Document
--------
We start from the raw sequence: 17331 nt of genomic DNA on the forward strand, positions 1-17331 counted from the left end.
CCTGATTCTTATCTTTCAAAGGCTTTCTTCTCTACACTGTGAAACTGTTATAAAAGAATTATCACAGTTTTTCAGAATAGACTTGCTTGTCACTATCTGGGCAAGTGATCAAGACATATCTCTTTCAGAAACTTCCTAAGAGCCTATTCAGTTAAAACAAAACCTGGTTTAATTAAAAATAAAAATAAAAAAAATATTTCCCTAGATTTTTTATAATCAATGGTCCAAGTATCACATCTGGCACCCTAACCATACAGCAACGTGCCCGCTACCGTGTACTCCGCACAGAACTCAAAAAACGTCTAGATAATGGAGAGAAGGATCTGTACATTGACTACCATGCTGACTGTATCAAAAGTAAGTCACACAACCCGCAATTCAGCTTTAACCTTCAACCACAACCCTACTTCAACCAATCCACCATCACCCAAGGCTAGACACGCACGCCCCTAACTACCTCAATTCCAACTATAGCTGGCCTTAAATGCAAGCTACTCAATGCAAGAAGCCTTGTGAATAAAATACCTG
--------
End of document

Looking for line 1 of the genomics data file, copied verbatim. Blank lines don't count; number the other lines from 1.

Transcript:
We start from the raw sequence: 17331 nt of genomic DNA on the forward strand, positions 1-17331 counted from the left end.